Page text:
9 July 2018

You’ll be unlikely to have heard anything about this third post because it’s foreign.

Last week, France published an ambitious and wide-ranging biodiversity plan. Unveiled by France’s minister for ecological transition, Nicolas Hulot, it contains many measures to be taken over the next four years concerning pollination, plastics, pesticides and much more. As far as I can see, none of the main ‘quality’ newspapers has covered this in the UK. I wanted to find more about the plan, having heard about it on France Inter radio before it came out. So I phoned the press office at the French Ministry of Ecology (Ministere de la Transition Ecologique et Solidaire). Did they produce a press release on this in English, I asked? “No. We only translate press releases that are international in subject matter”, they replied. Fortunately, I am Francophone.

However, what about companies, environmental NGOs and policy makers in neighbouring countries like the UK, Germany and elsewhere? Don’t they need to read it? Don’t French ecosystems influence at least the conditions in neighbouring countries, Belgium? Spain and Italy? This language barrier doesn’t just relate to biodiversity policy, which crosses borders by its very nature. It affects many, many activities in France and Francophone Africa. They don’t want to tell us, and we don’t want to know. This deficit in public information weakens international cooperation.

16 June 2018

Here’s my first story about a blank. As you might have guessed from the picture below, it concerns fish. There are obvious blanks about fish, like we don’t know how many there are; they are more difficult to count than land animals. But that’s for another day. This blank is about a brand many on this forum will know well. They’ll probably think it’s a household name. I certainly heard of it at least ten years ago when I discovered for the first time the pleasure of eating cod, plaice and haddock.  Honestly, it tasted delicious for a simple reason – I knew it had been caught sustainably. Suddenly, the fish counted.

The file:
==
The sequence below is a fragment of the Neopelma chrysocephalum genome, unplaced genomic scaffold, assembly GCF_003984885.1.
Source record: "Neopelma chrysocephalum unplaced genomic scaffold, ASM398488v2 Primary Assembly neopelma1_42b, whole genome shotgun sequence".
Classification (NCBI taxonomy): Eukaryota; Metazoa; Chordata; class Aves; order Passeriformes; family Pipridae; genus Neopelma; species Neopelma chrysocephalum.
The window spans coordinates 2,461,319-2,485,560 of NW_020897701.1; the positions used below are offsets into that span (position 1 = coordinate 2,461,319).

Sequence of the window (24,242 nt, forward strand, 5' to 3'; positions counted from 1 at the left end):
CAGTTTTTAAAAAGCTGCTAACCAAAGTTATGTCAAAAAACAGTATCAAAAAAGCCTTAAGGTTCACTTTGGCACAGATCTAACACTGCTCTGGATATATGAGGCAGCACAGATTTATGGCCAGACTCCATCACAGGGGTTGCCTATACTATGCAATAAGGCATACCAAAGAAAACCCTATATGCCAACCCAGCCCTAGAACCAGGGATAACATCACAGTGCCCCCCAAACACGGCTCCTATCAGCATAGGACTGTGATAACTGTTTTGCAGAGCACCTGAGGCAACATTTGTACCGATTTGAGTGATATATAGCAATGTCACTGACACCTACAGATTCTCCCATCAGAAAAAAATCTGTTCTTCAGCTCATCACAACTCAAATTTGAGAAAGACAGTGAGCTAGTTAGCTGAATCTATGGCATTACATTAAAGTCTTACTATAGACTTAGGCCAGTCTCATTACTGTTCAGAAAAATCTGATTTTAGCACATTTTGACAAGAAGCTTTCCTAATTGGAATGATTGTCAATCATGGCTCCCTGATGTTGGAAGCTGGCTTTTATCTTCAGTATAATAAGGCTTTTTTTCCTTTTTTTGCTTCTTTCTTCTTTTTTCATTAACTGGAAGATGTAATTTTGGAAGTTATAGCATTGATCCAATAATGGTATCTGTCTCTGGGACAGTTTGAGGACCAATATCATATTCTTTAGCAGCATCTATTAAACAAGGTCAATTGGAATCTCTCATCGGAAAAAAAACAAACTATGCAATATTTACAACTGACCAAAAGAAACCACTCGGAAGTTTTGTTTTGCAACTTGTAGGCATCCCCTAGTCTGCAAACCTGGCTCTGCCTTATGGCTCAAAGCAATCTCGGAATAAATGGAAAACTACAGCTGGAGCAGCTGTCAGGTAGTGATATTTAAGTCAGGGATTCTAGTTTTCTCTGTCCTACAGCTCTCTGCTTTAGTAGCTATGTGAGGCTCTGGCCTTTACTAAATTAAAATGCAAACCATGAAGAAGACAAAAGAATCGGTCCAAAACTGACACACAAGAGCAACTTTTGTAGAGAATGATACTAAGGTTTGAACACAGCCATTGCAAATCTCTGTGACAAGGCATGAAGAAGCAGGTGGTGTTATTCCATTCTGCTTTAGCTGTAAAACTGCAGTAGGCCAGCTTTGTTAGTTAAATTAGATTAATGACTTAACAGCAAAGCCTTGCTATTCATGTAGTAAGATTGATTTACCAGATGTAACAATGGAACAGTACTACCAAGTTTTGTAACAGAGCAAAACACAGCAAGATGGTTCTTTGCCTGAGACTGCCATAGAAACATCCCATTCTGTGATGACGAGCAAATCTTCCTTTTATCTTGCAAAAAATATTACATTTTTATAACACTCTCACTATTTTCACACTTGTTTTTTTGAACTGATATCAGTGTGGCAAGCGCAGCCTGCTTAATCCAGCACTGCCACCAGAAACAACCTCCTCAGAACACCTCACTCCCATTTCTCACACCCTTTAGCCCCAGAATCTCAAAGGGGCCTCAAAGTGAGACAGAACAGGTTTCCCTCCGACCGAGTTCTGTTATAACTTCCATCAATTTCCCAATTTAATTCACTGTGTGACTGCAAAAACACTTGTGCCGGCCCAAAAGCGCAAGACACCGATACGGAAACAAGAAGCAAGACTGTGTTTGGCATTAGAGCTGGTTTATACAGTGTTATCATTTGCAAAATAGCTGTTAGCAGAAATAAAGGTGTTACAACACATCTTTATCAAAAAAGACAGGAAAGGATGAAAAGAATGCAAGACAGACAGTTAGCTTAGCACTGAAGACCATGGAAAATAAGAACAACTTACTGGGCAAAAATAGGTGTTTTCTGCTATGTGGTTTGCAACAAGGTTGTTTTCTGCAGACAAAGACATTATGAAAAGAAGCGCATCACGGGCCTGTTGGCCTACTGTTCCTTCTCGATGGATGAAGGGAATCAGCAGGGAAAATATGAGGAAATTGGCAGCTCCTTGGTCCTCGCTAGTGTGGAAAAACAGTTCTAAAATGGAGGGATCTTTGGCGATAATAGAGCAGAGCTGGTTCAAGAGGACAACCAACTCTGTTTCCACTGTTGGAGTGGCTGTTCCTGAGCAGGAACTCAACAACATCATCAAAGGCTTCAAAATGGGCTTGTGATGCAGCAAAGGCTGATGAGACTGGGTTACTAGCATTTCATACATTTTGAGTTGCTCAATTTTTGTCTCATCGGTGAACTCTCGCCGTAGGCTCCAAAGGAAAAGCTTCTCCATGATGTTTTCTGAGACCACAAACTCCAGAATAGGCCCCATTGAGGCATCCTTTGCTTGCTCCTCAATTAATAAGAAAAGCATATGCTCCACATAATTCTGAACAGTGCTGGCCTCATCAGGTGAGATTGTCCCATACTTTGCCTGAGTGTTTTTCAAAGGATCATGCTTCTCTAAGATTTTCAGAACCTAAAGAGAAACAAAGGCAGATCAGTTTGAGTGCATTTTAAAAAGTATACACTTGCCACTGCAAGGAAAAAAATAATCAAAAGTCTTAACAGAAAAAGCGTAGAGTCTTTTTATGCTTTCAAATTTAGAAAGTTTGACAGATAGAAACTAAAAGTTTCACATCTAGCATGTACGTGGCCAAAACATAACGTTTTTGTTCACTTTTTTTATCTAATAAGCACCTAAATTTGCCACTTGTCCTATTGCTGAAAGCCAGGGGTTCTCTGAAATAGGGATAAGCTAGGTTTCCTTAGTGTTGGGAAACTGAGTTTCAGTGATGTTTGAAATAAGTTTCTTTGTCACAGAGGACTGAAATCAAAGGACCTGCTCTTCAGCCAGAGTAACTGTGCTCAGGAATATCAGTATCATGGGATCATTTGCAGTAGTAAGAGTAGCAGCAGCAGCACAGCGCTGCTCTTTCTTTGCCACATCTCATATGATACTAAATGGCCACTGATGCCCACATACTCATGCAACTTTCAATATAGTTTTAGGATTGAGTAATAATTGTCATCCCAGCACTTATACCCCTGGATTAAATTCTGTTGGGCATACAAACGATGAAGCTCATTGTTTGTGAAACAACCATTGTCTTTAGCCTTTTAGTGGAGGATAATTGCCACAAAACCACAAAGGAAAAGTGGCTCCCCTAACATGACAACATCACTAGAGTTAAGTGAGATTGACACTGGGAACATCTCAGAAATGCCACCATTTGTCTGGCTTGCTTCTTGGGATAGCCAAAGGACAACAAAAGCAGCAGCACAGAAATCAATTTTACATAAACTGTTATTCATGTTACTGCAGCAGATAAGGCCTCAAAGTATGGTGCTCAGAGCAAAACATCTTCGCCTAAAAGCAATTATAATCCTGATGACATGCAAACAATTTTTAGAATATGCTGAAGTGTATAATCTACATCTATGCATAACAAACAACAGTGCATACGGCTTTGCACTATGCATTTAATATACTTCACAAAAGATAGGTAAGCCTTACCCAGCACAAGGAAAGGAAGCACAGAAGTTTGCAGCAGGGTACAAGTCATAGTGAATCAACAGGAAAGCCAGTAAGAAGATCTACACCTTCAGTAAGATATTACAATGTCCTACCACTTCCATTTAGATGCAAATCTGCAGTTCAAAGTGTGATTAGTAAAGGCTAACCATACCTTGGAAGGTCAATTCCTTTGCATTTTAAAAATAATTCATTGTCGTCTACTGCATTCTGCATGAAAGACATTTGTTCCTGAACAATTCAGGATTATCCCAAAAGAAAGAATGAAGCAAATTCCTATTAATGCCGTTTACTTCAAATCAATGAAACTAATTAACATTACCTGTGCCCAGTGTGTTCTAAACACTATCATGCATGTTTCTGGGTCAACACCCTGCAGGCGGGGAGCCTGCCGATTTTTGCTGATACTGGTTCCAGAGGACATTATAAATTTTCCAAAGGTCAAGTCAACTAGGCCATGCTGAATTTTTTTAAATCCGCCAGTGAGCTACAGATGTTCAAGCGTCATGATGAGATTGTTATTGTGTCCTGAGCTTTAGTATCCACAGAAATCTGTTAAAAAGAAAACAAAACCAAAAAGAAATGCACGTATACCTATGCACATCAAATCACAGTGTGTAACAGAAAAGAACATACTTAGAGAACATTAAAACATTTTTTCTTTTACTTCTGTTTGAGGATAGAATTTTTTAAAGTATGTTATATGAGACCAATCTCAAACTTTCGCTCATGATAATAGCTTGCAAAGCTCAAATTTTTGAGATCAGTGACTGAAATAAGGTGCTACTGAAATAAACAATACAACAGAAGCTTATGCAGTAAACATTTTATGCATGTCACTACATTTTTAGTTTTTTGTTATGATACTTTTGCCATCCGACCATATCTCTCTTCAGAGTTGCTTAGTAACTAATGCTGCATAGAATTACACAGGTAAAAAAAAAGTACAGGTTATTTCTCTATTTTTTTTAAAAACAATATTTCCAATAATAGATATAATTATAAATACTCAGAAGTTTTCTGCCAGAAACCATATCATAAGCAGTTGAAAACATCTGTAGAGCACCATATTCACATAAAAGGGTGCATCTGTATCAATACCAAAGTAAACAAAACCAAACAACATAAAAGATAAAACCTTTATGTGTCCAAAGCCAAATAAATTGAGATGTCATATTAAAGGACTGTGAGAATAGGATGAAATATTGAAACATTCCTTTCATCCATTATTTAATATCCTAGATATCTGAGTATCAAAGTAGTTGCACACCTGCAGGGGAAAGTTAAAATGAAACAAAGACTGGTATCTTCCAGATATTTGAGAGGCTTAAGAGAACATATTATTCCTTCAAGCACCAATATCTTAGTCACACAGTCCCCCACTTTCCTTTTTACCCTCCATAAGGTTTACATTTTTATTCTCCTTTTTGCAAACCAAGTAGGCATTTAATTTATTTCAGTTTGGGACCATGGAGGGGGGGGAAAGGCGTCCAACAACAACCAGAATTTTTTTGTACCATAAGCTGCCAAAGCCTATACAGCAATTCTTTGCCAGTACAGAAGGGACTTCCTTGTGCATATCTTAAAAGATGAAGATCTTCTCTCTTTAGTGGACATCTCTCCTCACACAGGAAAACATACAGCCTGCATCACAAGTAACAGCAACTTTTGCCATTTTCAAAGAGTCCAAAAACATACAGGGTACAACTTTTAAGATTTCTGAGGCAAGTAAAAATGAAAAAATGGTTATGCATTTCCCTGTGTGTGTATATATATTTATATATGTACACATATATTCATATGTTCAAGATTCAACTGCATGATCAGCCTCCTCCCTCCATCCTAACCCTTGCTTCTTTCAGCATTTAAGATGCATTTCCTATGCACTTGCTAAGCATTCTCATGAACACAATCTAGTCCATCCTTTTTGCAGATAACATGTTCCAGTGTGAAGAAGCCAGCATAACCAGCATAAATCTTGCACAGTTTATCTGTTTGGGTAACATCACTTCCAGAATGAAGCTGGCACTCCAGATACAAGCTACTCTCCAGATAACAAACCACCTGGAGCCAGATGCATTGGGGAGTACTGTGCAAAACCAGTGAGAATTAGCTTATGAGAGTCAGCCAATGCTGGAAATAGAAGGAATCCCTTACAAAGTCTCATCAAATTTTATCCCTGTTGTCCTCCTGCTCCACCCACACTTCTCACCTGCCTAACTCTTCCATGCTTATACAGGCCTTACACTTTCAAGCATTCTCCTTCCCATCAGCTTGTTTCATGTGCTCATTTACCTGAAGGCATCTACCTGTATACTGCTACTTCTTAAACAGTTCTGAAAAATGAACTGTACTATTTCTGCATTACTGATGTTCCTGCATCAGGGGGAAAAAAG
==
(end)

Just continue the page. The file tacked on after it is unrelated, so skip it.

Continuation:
Now here’s the blank. That fish had been supplied through the Marine Stewardship Council (MSC), the sustainable fishery organisation using a blue fish symbol on packs available in most supermarket chains. As it’s so successful, you’d think the brand would be well known by now. But no. Listening to that antiquated quiz show, Brain of Britain, on BBC Radio 4 a few weeks ago, I was surprised to learn that not one of the four contestants in the semi-final had ever heard of the MSC. What does that suggest? That we’re wriggling around in our own little siloes. If none of those eggheads are aware of the logo, maybe sustainable food suppliers need to swim further away from their usual streams.

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31 May 2018

About: Blank covers risk and the unknown – the concern of anyone working in the field of information/communication. Either raising the unknown into public view. Or colouring in the fields between us: the ignorance we don’t acknowledge to others, the ignorance we don’t know they have, the ignorance we think they have, and the knowledge they think we have.  About: Blank is about exploring  misunderstandings, assumptions and discoveries. Because misunderstanding, flawed assumptions and some new discoveries create risk. And a major communication objective has to be to reveal that risk.

Look out for my first story about a blank in a few days.  The picture above provides a clue.